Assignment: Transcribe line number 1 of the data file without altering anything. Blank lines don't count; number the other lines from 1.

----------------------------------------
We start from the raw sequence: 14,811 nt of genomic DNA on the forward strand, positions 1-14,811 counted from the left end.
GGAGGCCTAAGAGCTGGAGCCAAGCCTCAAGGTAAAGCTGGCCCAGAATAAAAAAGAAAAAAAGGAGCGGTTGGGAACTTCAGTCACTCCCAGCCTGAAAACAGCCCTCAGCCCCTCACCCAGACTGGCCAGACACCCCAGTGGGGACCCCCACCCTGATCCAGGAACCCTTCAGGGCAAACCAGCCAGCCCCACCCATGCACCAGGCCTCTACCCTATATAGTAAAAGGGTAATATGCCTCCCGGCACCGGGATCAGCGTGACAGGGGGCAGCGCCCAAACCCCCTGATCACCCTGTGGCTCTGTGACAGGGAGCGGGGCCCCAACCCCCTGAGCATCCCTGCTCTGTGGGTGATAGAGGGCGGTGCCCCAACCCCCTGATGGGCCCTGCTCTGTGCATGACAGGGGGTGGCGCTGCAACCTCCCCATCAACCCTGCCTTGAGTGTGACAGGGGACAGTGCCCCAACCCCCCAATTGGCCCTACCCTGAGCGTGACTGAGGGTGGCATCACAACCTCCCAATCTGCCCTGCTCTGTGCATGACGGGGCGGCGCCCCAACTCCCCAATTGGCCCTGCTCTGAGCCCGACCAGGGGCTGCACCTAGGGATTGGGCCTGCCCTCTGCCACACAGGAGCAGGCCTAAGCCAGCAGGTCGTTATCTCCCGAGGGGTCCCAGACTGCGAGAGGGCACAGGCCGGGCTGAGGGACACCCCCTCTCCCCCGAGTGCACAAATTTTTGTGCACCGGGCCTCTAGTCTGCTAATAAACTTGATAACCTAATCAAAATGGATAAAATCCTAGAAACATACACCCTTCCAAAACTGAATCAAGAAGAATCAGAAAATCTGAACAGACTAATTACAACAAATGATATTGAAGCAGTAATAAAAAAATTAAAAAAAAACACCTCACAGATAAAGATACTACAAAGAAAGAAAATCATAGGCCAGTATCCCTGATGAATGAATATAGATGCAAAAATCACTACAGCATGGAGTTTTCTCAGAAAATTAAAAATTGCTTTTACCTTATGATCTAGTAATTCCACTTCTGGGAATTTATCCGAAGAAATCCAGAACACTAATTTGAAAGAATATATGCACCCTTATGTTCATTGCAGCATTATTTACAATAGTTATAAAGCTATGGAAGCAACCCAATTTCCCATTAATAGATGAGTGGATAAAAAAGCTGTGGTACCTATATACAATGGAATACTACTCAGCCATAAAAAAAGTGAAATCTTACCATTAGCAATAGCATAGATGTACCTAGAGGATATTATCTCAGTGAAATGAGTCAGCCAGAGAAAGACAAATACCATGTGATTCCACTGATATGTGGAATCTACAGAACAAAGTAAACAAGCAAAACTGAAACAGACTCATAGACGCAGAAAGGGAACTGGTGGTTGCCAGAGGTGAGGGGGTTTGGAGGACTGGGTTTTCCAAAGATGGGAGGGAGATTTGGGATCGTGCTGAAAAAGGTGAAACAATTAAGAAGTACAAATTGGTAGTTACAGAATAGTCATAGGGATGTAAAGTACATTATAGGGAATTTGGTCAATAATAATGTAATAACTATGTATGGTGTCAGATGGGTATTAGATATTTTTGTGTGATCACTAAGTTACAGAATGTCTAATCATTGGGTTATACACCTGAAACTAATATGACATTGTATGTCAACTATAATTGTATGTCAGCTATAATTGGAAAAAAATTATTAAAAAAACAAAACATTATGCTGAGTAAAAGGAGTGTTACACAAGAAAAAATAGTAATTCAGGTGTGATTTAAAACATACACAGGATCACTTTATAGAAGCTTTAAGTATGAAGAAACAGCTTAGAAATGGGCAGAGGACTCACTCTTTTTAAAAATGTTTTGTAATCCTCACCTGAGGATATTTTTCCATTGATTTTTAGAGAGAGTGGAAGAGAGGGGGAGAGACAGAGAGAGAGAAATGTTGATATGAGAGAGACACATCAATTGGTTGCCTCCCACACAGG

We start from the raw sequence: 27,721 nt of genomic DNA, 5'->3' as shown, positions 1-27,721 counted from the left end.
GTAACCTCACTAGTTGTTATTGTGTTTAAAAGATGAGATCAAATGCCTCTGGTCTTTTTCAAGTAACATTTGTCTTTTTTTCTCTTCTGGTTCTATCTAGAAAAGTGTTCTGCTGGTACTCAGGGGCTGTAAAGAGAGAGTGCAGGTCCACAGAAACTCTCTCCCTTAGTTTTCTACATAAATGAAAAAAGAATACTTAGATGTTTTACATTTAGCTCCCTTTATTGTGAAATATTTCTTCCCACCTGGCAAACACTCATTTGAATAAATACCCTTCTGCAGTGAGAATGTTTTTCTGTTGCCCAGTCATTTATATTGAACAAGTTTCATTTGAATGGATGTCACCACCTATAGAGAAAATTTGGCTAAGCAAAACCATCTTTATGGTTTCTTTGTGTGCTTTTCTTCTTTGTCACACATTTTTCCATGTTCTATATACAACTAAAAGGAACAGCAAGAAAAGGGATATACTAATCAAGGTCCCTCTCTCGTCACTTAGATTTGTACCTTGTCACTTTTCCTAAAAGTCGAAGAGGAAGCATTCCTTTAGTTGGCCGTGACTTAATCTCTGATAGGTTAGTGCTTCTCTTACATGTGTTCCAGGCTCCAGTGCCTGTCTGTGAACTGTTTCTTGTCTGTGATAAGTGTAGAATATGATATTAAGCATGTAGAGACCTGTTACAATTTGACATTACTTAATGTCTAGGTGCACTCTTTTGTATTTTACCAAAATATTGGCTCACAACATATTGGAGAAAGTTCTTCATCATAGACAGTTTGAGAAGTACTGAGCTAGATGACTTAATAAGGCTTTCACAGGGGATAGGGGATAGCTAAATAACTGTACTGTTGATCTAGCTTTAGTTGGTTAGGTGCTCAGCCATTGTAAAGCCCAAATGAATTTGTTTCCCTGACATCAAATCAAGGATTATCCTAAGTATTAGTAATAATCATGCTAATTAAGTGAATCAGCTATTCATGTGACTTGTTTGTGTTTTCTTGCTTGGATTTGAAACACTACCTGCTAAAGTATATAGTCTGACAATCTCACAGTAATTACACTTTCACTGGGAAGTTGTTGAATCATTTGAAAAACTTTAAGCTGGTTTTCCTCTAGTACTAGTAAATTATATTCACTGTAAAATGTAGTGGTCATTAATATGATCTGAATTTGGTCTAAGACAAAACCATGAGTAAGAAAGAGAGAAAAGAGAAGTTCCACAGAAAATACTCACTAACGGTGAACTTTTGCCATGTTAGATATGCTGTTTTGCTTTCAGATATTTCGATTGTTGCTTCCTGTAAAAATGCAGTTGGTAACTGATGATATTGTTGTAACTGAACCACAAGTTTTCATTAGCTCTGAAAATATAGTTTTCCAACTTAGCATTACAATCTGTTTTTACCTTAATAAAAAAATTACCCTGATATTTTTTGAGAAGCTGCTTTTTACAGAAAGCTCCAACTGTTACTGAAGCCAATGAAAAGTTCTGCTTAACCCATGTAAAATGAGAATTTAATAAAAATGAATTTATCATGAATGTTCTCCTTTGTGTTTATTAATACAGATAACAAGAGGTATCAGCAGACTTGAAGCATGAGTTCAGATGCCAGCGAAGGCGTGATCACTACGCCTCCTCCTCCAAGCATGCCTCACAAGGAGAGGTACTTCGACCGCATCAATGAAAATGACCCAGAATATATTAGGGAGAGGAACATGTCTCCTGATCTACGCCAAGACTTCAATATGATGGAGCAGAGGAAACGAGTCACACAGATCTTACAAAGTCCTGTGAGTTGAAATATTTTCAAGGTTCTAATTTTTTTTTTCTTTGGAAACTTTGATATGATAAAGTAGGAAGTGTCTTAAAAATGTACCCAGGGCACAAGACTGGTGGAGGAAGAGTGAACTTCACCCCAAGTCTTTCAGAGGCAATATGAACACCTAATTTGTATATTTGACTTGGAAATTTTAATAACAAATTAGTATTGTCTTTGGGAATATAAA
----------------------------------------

We start from the raw sequence: 14,811 nt of genomic DNA on the forward strand, positions 1-14,811 counted from the left end.